Re: Is a New Way for Labor to Limit the Options
Turning on my home computer after a weekend on the road, I was relieved and concerned to see the legislative bomb that Andrew has spotted. Relieved that we’ve come across this in time to shine some light. Concerned because I recall glancing at these bills back when they were on the agenda and making the conscious determination that I didn’t have time to sort through them for pluses and minuses; the reform movement, in Rhode Island, really has to find some way to finance folks who’ll take it upon themselves to comb proposed laws for this sort of thing.
Having reviewed the language, I’d add one more reason that legislators who refuse to let the veto stand should face a heavy political cost. Note this language in the House version:
… School district employees whose collective bargaining agreements expire on or after July 1, 2010 shall, upon expiration of such collective bargaining agreements, receive benefit plans authorized in accordance with chapter 27-72. …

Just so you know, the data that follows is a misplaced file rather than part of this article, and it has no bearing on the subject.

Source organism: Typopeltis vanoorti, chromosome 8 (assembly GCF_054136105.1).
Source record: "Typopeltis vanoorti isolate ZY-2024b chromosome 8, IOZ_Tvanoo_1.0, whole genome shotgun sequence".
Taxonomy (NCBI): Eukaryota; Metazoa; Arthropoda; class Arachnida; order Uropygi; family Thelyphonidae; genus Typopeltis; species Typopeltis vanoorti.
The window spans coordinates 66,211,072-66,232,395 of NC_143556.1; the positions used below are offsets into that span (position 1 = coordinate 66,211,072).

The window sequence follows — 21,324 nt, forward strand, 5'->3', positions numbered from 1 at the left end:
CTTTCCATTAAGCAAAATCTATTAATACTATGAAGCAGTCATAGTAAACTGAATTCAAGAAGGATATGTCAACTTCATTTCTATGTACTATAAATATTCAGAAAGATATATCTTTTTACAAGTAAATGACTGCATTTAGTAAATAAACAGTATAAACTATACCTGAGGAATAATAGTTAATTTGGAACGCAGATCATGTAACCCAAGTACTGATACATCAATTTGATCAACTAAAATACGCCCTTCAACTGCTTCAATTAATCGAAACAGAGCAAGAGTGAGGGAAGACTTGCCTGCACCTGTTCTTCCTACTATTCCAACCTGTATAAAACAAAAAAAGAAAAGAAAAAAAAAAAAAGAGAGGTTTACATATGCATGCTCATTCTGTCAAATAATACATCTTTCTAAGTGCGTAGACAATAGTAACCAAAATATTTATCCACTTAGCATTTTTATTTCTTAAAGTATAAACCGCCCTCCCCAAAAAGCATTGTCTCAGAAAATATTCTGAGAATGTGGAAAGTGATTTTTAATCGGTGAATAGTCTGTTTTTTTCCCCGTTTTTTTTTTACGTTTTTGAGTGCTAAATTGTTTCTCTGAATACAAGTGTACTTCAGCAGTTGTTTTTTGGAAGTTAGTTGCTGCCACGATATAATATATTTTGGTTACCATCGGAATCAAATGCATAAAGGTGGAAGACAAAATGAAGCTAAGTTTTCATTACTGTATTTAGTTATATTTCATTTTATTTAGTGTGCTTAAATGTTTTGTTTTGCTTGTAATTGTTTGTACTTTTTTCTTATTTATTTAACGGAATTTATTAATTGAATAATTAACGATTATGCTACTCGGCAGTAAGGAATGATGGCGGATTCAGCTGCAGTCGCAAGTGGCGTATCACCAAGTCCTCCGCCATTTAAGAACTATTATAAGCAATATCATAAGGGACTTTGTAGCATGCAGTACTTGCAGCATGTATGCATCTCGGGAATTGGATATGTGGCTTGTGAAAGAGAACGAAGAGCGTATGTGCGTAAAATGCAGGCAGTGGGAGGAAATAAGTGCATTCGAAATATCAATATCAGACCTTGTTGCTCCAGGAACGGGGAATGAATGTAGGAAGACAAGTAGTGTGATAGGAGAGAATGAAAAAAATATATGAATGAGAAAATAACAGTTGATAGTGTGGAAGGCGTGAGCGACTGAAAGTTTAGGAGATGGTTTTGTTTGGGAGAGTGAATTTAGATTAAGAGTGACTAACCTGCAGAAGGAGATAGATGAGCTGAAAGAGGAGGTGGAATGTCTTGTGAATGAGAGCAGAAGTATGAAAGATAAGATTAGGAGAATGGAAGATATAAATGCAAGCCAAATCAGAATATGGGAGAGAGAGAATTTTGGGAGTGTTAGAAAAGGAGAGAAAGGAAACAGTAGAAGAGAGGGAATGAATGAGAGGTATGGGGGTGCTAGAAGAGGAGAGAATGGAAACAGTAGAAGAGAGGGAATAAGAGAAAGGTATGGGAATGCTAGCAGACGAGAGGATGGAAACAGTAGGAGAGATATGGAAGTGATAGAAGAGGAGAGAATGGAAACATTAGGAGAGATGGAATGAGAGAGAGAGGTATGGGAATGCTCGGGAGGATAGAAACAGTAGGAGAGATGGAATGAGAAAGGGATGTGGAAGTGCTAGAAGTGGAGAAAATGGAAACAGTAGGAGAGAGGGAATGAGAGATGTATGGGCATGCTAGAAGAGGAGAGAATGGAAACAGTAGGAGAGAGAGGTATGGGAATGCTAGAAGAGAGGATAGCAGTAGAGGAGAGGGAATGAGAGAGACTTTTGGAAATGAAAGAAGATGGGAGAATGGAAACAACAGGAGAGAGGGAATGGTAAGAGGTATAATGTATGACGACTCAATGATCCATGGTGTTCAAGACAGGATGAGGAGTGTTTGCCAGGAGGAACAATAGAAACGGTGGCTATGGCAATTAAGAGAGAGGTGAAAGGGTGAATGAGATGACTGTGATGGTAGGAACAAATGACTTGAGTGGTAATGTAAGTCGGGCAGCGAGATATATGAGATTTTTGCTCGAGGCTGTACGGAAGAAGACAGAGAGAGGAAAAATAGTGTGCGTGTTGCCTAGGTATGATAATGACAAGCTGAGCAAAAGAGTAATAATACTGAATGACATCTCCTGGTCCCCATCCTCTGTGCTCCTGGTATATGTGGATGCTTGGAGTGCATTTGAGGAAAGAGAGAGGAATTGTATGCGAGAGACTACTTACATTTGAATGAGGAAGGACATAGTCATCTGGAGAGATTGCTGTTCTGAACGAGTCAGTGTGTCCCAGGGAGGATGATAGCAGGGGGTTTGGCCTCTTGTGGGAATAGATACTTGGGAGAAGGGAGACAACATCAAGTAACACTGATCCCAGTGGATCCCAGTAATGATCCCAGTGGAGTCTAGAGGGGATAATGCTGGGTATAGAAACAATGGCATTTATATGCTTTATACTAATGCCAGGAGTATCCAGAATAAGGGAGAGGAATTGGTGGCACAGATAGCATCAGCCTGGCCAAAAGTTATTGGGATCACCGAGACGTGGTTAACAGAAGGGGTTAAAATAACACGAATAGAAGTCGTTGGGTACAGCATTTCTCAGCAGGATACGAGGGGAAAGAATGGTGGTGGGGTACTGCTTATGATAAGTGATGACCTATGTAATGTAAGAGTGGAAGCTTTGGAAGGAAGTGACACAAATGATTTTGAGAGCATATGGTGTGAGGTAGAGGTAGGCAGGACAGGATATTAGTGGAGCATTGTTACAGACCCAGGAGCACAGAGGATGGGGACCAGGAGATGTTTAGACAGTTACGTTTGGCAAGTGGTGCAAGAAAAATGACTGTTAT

Upon implementation of the uniform health care benefit plan designs or at such other time as specified herein or as specified in sections 28-9-3.2 and 28-9.4-3, all public school districts and charter schools shall implement one or more benefit plan design(s) authorized in accordance with this chapter.
Not only does this law place any healthcare benefits in the hands of a union-dominated board accountable only to union members, it mandates that schools must offer them. Whether there’s a feasible public or private alternative or schools just can’t afford healthcare benefits anymore, they’ll have to provide them. And not only union schools, but charter schools, as well. Once again, the sinking ship of state reveals the rats trying to shore up all that they can, rather than helping to keep the vessel afloat.
Again, now that it’s been vetoed and noticed, any legislator who helps to make this a law should find him or her self out of office at the earliest opportunity.
We can also take this legislation as evidence that reformers must be very, very careful about any budgetary or developmental strategy that calls for consolidation.